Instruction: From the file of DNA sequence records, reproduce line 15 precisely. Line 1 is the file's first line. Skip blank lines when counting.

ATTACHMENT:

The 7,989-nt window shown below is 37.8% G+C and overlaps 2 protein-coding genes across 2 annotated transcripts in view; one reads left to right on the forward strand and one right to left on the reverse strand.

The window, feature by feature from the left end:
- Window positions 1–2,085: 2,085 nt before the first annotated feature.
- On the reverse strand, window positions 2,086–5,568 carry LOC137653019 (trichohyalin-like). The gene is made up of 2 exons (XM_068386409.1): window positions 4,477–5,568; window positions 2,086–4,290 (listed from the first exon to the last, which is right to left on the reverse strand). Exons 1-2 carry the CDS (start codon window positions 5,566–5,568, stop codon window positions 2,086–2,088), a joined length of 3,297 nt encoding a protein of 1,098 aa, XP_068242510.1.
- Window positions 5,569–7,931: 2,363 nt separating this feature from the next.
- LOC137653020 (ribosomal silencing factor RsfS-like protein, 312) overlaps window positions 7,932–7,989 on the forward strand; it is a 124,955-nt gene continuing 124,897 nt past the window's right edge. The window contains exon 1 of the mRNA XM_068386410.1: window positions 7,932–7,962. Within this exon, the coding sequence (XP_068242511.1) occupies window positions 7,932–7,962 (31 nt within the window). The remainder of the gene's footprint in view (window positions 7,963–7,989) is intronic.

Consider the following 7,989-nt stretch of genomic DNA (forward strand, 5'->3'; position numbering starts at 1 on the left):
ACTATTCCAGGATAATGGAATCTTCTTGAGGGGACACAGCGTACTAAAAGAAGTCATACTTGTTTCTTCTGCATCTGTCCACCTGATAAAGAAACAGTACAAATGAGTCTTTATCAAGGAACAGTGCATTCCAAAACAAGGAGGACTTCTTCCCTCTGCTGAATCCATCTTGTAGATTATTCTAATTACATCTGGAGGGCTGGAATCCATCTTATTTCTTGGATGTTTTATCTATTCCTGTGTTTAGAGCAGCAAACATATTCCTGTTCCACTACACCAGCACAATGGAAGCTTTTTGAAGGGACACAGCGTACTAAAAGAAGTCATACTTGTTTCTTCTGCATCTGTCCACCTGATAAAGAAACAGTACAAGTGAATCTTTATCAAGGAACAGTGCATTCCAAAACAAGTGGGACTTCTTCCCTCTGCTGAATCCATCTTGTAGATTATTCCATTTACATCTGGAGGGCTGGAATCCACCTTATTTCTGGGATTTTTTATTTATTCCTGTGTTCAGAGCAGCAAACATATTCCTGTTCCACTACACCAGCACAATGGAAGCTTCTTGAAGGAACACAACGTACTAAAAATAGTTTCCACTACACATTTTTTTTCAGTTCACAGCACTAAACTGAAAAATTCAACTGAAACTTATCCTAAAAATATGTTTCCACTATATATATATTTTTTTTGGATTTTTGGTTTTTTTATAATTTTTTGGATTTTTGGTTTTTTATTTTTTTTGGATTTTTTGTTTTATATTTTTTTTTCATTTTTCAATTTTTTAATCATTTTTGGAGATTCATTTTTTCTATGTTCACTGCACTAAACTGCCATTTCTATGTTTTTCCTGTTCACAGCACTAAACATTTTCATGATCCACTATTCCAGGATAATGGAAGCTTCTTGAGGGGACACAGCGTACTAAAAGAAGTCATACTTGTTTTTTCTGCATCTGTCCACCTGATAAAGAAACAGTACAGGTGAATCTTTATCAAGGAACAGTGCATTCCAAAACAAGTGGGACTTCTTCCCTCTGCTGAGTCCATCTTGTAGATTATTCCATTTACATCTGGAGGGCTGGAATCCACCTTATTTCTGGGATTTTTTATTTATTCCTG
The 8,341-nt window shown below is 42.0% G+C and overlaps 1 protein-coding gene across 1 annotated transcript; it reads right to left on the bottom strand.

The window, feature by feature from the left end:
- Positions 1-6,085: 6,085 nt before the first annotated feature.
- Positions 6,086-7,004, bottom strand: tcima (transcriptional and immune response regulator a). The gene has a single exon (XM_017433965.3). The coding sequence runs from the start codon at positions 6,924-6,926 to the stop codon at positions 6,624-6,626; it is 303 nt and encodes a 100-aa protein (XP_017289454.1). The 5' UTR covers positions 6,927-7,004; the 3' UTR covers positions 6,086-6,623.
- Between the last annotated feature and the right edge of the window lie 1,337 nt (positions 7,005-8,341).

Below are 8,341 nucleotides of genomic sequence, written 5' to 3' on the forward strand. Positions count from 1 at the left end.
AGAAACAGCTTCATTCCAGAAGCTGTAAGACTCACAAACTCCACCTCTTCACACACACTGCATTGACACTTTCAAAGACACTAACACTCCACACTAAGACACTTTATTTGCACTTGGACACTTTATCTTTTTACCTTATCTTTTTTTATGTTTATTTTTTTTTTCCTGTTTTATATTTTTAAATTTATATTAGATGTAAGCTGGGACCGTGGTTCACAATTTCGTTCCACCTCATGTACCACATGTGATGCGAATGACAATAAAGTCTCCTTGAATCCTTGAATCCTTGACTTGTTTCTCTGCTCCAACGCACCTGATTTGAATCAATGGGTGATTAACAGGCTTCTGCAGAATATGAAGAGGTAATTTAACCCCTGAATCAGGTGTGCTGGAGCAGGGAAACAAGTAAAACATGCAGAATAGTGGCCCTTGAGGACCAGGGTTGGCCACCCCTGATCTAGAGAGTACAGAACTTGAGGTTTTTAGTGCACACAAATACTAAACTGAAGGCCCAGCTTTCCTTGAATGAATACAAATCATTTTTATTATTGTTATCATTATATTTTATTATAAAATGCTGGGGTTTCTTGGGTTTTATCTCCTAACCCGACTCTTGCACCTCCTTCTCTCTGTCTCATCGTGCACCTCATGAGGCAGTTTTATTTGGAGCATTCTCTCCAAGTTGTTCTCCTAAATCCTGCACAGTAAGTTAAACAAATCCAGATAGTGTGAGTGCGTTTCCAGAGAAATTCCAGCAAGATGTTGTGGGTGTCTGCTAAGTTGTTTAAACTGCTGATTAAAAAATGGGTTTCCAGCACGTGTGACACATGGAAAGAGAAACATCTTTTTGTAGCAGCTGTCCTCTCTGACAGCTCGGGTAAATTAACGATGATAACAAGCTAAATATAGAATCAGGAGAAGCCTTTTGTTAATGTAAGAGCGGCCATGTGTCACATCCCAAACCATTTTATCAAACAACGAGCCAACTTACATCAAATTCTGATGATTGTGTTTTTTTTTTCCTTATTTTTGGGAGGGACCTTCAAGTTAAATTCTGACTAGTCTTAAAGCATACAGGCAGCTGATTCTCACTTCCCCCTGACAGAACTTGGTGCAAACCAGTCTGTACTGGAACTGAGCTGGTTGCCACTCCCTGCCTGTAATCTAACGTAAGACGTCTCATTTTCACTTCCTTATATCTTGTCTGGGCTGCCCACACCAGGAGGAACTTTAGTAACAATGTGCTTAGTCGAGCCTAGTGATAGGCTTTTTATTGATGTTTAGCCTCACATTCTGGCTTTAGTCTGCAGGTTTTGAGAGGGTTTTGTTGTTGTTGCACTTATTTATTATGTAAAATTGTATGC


AGAAACAGCTTCATTCCAGAAGCTGTAAGACTCACAAACTCCACCTCTTCACACACACTGCATTGACACTTTCAAAGACACTAACACTCCACACTAAGACACTTTATTTGCACTTGGACACTTTATCTTTTTACCTTATCTTTTTTTATGTTTATTTTTTTTTTCCTGTTTTATATTTTTAAATTTATATTAGATGTAAGCTGGGACCGTGGTTCACAATTTCGTTCCACCTCATGTACCACATGTGATGCGAATGACAATAAAGTCTCCTTGAATCCTTGAATCCTTGACTTGTTTCTCTGCTCCAACGCACCTGATTTGAATCAATGGGTGATTAACAGGCTTCTGCAGAATATGAAGAGGTAATTTAACCCCTGAATCAGGTGTGCTGGAGCAGGGAAACAAGTAAAACATGCAGAATAGTGGCCCTTGAGGACCAGGGTTGGCCACCCCTGATCTAGAGAGTACAGAACTTGAGGTTTTTAGTGCACACAAATACTAAACTGAAGGCCCAGCTTTCCTTGAATGAATACAAATCATTTTTATTATTGTTATCATTATATTTTATTATAAAATGCTGGGGTTTCTTGGGTTTTATCTCCTAACCCGACTCTTGCACCTCCTTCTCTCTGTCTCATCGTGCACCTCATGAGGCAGTTTTATTTGGAGCATTCTCTCCAAGTTGTTCTCCTAAATCCTGCACAGTAAGTTAAACAAATCCAGATAGTGTGAGTGCGTTTCCAGAGAAATTCCAGCAAGATGTTGTGGGTGTCTGCTAAGTTGTTTAAACTGCTGATTAAAAAATGGGTTTCCAGCACGTGTGACACATGGAAAGAGAAACATCTTTTTGTAGCAGCTGTCCTCTCTGACAGCTCGGGTAAATTAACGATGATAACAAGCTAAATATAGAATCAGGAGAAGCCTTTTGTTAATGTAAGAGCGGCCATGTGTCACATCCCAAACCATTTTATCAAACAACGAGCCAACTTACATCAAATTCTGATGATTGTGTTTTTTTTTTCCTTATTTTTGGGAGGGACCTTCAAGTTAAATTCTGACTAGTCTTAAAGCATACAGGCAGCTGATTCTCACTTCCCCCTGACAGAACTTGGTGCAAACCAGTCTGTACTGGAACTGAGCTGGTTGCCACTCCCTGCCTGTAATCTAACGTAAGACGTCTCATTTTCACTTCCTTATATCTTGTCTGGGCTGCCCACACCAGGAGGAACTTTAGTAACAATGTGCTTAGTCGAGCCTAGTGATAGGCTTTTTATTGATGTTTAGCCTCACATTCTGGCTTTAGTCTGCAGGTTTTGAGAGGGTTTTGTTGTTGTTGCACTTATTTATTATGTAAAATTGTATGC